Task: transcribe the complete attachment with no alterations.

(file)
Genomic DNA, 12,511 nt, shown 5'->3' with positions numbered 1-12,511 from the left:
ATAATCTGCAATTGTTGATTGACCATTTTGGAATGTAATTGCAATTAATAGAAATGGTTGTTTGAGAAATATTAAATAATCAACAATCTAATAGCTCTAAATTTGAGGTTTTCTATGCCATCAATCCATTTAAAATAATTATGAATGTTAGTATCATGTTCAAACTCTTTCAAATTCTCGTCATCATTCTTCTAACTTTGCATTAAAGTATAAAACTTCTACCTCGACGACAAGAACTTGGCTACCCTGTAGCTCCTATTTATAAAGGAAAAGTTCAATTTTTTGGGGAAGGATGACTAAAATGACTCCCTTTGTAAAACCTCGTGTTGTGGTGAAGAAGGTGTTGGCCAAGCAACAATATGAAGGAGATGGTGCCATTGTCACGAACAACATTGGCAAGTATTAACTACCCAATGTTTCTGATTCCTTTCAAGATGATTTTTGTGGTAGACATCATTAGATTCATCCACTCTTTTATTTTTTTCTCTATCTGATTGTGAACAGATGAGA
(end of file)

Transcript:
Genomic DNA, 12,511 nt, shown 5'->3' with positions numbered 1-12,511 from the left:
ATAATCTGCAATTGTTGATTGACCATTTTGGAATGTAATTGCAATTAATAGAAATGGTTGTTTGAGAAATATTAAATAATCAACAATCTAATAGCTCTAAATTTGAGGTTTTCTATGCCATCAATCCATTTAAAATAATTATGAATGTTAGTATCATGTTCAAACTCTTTCAAATTCTCGTCATCATTCTTCTAACTTTGCATTAAAGTATAAAACTTCTACCTCGACGACAAGAACTTGGCTACCCTGTAGCTCCTATTTATAAAGGAAAAGTTCAATTTTTTGGGGAAGGATGACTAAAATGACTCCCTTTGTAAAACCTCGTGTTGTGGTGAAGAAGGTGTTGGCCAAGCAACAATATGAAGGAGATGGTGCCATTGTCACGAACAACATTGGCAAGTATTAACTACCCAATGTTTCTGATTCCTTTCAAGATGATTTTTGTGGTAGACATCATTAGATTCATCCACTCTTTTATTTTTTTCTCTATCTGATTGTGAACAGATGAGA